Then there are the user interface challenges associated with making a relatively complex, relatively deep game like Invisible War playable given the limitations imposed by a controller that has just eight buttons, two triggers, two analog sticks and a d-pad. Heck, we're spoiled, on the PC, what with a (minimum) 3-button mouse and 100+ key keyboard! So what do you do? Do you simplify controls for console players, and risk disappointing PC players? Do you craft different games that exploit the available input device(s) to the max?
We decided that some of the complexity associated with the UI in the first Deus Ex game actually didn't contribute to our core gameplay AT ALL. And we decided to eliminate what we considered to be unnecessary UI complexity. So, I suppose you could say that we chose the path of simplifying the controls for Invisible War. But it's critical that people understand -- though the UI decisions we made clearly benefited the console version, we made no decisions that we thought would compromise our core gameplay. And we would have made the same decisions even if the game had been PC-only.
We eliminated the unnecessarily complex spatial reasoning game associated with the DX inventory screen. Did the "inventory slot" approach make the game more "cerebral" or more "PC-ish?" I don't think so (though it certainly made the game more Diablo-like!). The whole idea behind the original DX inventory design was to force players to make decisions about what they would and would not carry. We didn't want you to be able to carry everything. When we did the PS2 version of the game, we realized that we could force the SAME decisions simply by limiting the number of inventory slots you had. The goal was to limit the number of items carried â?“ the shape of those objects was never the big issue. The end result of this was a simpler system for players on console AND on PC that accomplished exactly the same design goal we'd set for ourselves in the original PC title. Total win.
We made it so you don't have to find a medbot and go to a separate screen to install a biomod or heal yourself. I suppose there are players out there who thought it was cool to walk around with a character upgrade but NOT be able to use it. I wasn't among them. Why delay a reward? The player has discovered something cool, either by exploring the gameworld or expending resources to solve a game problem. Why NOT let them install a biomod immediately, without having to find a medbot or go to a separate UI screen to do so? Happily, this decision allowed us to eliminate a UI screen.
We rolled the augmentations and skills systems of the first game into a single "biomods" system, eliminating the UI subscreen associated with skills (and all the classic-RPG number-crunching associated with that system). Yes, we did this to make the game more accessible. We didn't WANT players worrying about ways to increase their marksmanship by 10%... We wanted players playing the game, making choices about who they wanted to be and how they wanted to interact with the gameworld. And combining the two systems had the added benefit of eliminating some particularly silly decisions (like forcing players to decide whether they wanted to increase their aquatic capabilities by upgrading the aqualung augmentation or by spending skill points to upgrade their swimming skill -- I mean, why NOT roll a choice like that into a single, reasonable decision?). This wasn't a console-specific decision, per se, but a gameplay decision. The biggest benefit we derived on console (other than increasing immersion on both platforms by not forcing players to a static UI screen...) was the elimination of the UI elements associated with that static skills screen. Again, though, we would have made this design decision even if we'd been a PC only game.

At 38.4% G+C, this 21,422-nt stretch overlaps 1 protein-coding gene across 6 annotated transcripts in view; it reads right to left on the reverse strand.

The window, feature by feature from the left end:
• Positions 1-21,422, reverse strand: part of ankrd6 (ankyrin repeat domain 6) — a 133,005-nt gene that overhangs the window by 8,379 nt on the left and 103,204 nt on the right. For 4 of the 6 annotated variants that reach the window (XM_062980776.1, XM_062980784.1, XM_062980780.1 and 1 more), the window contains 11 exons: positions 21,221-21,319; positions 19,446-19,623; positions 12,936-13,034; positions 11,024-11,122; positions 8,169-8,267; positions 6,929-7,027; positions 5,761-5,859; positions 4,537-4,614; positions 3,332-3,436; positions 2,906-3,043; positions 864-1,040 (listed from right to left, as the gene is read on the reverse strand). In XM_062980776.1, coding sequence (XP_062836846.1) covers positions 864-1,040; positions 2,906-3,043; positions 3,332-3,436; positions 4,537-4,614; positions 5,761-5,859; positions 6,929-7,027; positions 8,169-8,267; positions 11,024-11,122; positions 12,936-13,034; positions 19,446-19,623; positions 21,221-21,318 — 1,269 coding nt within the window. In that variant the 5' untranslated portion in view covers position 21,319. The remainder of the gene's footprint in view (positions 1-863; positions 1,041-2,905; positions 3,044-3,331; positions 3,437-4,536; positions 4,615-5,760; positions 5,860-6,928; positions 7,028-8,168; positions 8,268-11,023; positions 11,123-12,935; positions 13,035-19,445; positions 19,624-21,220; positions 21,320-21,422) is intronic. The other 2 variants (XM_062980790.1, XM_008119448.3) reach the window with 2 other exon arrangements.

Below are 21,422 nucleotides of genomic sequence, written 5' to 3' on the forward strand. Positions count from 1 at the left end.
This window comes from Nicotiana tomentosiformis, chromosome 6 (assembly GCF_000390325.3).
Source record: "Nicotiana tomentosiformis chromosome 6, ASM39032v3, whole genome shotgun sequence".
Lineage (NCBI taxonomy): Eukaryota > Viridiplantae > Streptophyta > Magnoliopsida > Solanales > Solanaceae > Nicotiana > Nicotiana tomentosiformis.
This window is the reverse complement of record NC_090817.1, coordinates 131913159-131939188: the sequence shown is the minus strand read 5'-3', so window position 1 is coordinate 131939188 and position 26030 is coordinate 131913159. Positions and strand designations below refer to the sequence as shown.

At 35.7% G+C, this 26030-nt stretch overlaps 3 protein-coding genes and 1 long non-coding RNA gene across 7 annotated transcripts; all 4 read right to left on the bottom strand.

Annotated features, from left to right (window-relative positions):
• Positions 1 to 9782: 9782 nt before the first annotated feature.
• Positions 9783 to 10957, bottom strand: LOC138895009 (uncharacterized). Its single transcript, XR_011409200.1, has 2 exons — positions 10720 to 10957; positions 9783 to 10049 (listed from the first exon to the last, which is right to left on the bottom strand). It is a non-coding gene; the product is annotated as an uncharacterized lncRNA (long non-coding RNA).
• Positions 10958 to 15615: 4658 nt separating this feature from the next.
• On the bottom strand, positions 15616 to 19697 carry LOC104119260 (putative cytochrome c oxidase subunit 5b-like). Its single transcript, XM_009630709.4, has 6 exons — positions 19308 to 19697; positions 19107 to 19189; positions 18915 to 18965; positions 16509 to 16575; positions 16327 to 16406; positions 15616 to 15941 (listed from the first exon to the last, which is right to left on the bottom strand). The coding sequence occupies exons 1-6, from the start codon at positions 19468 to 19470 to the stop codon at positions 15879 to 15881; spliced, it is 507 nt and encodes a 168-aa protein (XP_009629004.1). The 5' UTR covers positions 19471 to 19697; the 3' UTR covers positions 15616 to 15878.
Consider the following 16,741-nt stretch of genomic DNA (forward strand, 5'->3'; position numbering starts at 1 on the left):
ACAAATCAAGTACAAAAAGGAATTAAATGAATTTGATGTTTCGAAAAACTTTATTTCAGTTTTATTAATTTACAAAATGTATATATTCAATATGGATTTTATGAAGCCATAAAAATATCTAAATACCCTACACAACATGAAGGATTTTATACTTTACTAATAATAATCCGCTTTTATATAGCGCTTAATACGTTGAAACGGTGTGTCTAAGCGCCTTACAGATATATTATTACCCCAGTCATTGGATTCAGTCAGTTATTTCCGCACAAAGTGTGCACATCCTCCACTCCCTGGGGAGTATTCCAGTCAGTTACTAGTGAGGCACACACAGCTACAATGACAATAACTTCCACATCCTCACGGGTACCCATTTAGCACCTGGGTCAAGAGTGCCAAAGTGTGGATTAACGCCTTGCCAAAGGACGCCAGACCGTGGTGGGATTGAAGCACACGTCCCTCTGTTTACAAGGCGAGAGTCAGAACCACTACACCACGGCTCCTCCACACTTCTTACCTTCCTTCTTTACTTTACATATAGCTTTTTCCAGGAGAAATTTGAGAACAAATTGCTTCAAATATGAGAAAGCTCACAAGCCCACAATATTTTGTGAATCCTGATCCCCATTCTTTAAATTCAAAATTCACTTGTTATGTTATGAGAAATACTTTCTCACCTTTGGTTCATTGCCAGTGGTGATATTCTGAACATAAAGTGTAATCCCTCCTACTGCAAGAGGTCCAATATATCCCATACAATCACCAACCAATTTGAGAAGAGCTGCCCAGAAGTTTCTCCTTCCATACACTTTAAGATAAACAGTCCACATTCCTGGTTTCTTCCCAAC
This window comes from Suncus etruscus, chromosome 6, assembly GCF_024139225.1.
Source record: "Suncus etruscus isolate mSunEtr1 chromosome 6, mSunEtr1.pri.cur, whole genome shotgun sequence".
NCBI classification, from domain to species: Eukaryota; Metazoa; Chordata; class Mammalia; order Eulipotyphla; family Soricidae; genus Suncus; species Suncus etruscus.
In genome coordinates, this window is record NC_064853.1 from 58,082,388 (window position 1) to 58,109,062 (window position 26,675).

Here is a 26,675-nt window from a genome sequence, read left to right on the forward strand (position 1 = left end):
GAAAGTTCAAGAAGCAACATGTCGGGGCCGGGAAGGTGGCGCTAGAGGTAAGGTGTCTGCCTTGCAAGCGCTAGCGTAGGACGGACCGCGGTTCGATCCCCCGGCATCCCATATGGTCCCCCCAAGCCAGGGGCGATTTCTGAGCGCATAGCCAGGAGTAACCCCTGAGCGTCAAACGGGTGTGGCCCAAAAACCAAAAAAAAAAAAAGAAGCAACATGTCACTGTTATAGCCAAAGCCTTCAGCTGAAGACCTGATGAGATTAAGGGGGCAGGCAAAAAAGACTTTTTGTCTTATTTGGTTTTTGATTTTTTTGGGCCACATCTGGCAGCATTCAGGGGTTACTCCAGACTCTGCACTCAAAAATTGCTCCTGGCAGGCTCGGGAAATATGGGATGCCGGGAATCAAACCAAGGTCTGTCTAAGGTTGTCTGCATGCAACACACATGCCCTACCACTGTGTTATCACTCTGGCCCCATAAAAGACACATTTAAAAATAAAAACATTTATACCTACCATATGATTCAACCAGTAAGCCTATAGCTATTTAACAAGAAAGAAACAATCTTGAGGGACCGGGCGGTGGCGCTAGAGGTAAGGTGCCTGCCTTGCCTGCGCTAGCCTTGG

Among the more controversial decisions we made, one some players see as making the game more consoley and less PC-ish, was to go with a single ammunition type (rather than unique ammunition for each weapon type). This eliminated the need to track "shots" and "clips" for each weapon, individually. It also had the added benefit of ensuring that players have to manage their ammo resource throughout the game, instead of blasting through all of their ammo for one weapon, secure in the knowledge that they have a max loadout for every OTHER weapon in the game to fall back on! Some people have assumed that this change 'simplifies' strategic gameplay. In my experience, it actually makes the game more difficult, maybe even more hardcore! Players who've objected to this decision (which we justified fictionally, for what it's worth) have said, "You've eliminated the choice of switching from one weapon to another in different tactical situations!" How so? Players still switch from one weapon to another when a combat situation invites this decision -- they still use a rocket launcher or a sniper rifle, for example, at the appropriate times. But now, they really have to think -- hard -- about that decision. I mean, that rocket is going to eat up ammo you might need later for a sniper rifle shot. Do you REALLY want to expend that resource? In Deus Ex, if you were low on ammo for your primary weapon, the game encouraged you to switch to something else (say, the shotgun), even if that was a mismatch for your style of play. In Invisible War, as long as you have ammo, you can use your weapon of choice.